Plants that are otherwise perfectly edible can still find a way to kill you. That seems to be the lesson behind phytobezoars. A bezoar is a mass of organic or inorganic material found trapped in the gastrointestinal tract of animals. Bezoars are categorized according to the material they are composed of, so one composed of indigestible plant material is known as a phytobezoar. After learning about bezoars of all kinds on a recent episode of Sawbones, I decided a post about them was in order.
I was particularly intrigued by a very specific type of bezoar known as a diospyrobezoar, a subtype of phytobezoars that can result from eating large quantities of persimmons. The skins of persimmons (Diospyros spp.) are high in tannins. When the tannins mix with stomach acids, a glue-like substance forms and can lead to the creation of a diospyrobezoar.
Phytobezoars are the most common type of bezoar and are generally composed of indigestible fibers, such as cellulose, hemicellulose, lignin, and tannins that are found in the skins of fruits and other plant parts. In general, phytobezoars are a rare phenomenon. The risk of obtaining them is higher in people who engage in certain activities (like consuming excessive amounts of high fiber foods or not chewing food properly) or who have certain medical conditions/have undergone certain medical treatments.
A study published in 2012 in Case Reports in Gastroenterology describes a specific incident involving the diagnosis and treatment of a diospyrobezoar. [It also includes a great overview of bezoars and phytobezoars if you feel like navigating through the sea of medical jargon]. The patient was a diabetic man in his 60’s that reported 5 days of abdominal pain after “massive ingestion of persimmons,” although it is not made clear what is meant by “massive” or “excessive” persimmon ingestion. Fourteen years prior, the patient had “undergone hemigastrectomy and associated truncal vagotomy to treat a chronic duodenal ulcer.” After a series of tests and observations, doctors determined that a large bezoar was lodged in the man’s intestines. Surgery was required to remove it. The recovered diospyrobezoar measured 12 cm x 5 cm and weighed 40 grams. Photos are included in the report if you must see them.
The authors of this study cite previous gastric surgery as being commonly associated with diospyrobezoar formation. They also cite previous abdominal surgery and absence of teeth as “predisposing factors.” They list major symptoms of bezoars, which include abdominal pain, bloating, vomiting and nausea, and small bowel obstruction. Phytobezoars most commonly form in the stomach where they can “generate gastric ulcers.” As you might imagine, the situation worsens if the phytobezoar enters the small intestine. Read the study for a more colorful description regarding that.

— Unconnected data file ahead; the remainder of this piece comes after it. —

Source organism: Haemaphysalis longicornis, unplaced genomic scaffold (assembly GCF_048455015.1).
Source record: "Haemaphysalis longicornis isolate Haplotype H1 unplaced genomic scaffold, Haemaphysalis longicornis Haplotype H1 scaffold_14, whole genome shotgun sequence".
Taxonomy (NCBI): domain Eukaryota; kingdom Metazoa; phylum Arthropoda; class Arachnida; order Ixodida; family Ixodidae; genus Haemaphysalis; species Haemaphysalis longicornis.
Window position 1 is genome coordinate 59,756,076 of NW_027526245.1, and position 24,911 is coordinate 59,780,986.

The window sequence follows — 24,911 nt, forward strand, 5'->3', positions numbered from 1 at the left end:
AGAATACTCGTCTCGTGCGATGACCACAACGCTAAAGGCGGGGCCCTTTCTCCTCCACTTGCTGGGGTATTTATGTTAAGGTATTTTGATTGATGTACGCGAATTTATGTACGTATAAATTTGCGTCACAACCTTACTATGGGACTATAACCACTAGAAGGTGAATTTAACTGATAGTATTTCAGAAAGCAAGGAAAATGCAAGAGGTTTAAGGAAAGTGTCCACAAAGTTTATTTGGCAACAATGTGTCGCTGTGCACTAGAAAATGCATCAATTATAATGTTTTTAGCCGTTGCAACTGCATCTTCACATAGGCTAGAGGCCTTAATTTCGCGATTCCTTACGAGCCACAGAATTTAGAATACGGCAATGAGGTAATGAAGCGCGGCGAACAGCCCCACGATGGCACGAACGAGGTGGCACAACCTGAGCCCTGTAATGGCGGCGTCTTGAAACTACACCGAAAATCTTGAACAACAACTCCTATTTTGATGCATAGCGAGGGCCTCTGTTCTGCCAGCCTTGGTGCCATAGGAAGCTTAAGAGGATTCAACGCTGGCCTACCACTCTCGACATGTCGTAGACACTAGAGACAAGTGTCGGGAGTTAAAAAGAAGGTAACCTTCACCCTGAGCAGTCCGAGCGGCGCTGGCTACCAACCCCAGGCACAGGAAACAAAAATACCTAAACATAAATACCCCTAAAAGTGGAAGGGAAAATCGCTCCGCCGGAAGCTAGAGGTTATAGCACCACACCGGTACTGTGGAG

Surgery was necessary in this case, but not in all cases. The authors describe various medical and endoscopic treatments as alternatives to surgery. One approach is to try dissolving the bezoar using certain enzymes or Coca-Cola. The authors state that “there are several publications describing the successful use of Coca-Cola in treating bezoars.” [Here is a link to one such study.] The phosphoric acid and the carbon dioxide bubbles are suspected to be the active agents in breaking down the intruding masses. The authors warn, though, that “partial dissolution of bezoars located in the stomach can cause them to migrate to the small bowel, resulting in intestinal obstruction.”
Diospyrobezoars aside, persimmons are beautiful trees with lovely fruit. They are not out to get you any more than any other living organism out there, but their fruit should be consumed with caution. As with anything, the dose makes the poison. In the Sawbones episode, Sydnee McElroy specifically advises listeners to avoid unripe persimmons. That being said, the moral of the story is: if you like persimmons, eat them sparingly and make sure they’re ripe.
Want to learn more about persimmons and bezoars? Visit persimmonpudding.com for an excellent summary and lots of additional resources.
Thank you for this article. However, I wonder, is caution necessary if persimmons are truly ripe? I ask this because every year, from the mid of November until the end of December I eat 2kg/ 4lbs of ripe Hachiya persimmons for my lunch every single day and I have no problems with them!
Here is the video: https://youtu.be/wdOMq-PFV64
From my understanding, diospyrobezeors generally result from eating large amounts of unripe persimmons. However, this may not always be the case. Please consult your doctor if you have further questions about this, as I am not qualified to give medical advice.